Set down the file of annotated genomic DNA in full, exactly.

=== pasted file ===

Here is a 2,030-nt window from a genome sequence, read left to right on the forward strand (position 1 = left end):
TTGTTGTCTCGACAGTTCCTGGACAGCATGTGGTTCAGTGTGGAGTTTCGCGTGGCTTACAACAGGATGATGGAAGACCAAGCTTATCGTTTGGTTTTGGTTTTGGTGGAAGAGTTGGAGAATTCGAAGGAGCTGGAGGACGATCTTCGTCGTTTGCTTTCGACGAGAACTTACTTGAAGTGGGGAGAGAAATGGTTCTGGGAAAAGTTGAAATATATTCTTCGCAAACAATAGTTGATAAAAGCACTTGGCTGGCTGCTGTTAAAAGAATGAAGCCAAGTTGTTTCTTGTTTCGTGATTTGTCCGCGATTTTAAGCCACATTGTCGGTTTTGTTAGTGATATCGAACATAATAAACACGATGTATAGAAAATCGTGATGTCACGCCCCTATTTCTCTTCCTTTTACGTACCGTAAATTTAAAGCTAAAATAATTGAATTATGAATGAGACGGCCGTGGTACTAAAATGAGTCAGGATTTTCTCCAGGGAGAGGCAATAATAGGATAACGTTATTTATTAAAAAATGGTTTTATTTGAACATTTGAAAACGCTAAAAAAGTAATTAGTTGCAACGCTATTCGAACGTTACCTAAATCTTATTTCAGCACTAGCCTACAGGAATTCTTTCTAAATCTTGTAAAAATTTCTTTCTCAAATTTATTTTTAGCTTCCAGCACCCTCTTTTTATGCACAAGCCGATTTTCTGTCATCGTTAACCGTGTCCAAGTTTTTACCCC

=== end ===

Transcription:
Here is a 2,030-nt window from a genome sequence, read left to right on the forward strand (position 1 = left end):
TTGTTGTCTCGACAGTTCCTGGACAGCATGTGGTTCAGTGTGGAGTTTCGCGTGGCTTACAACAGGATGATGGAAGACCAAGCTTATCGTTTGGTTTTGGTTTTGGTGGAAGAGTTGGAGAATTCGAAGGAGCTGGAGGACGATCTTCGTCGTTTGCTTTCGACGAGAACTTACTTGAAGTGGGGAGAGAAATGGTTCTGGGAAAAGTTGAAATATATTCTTCGCAAACAATAGTTGATAAAAGCACTTGGCTGGCTGCTGTTAAAAGAATGAAGCCAAGTTGTTTCTTGTTTCGTGATTTGTCCGCGATTTTAAGCCACATTGTCGGTTTTGTTAGTGATATCGAACATAATAAACACGATGTATAGAAAATCGTGATGTCACGCCCCTATTTCTCTTCCTTTTACGTACCGTAAATTTAAAGCTAAAATAATTGAATTATGAATGAGACGGCCGTGGTACTAAAATGAGTCAGGATTTTCTCCAGGGAGAGGCAATAATAGGATAACGTTATTTATTAAAAAATGGTTTTATTTGAACATTTGAAAACGCTAAAAAAGTAATTAGTTGCAACGCTATTCGAACGTTACCTAAATCTTATTTCAGCACTAGCCTACAGGAATTCTTTCTAAATCTTGTAAAAATTTCTTTCTCAAATTTATTTTTAGCTTCCAGCACCCTCTTTTTATGCACAAGCCGATTTTCTGTCATCGTTAACCGTGTCCAAGTTTTTACCCC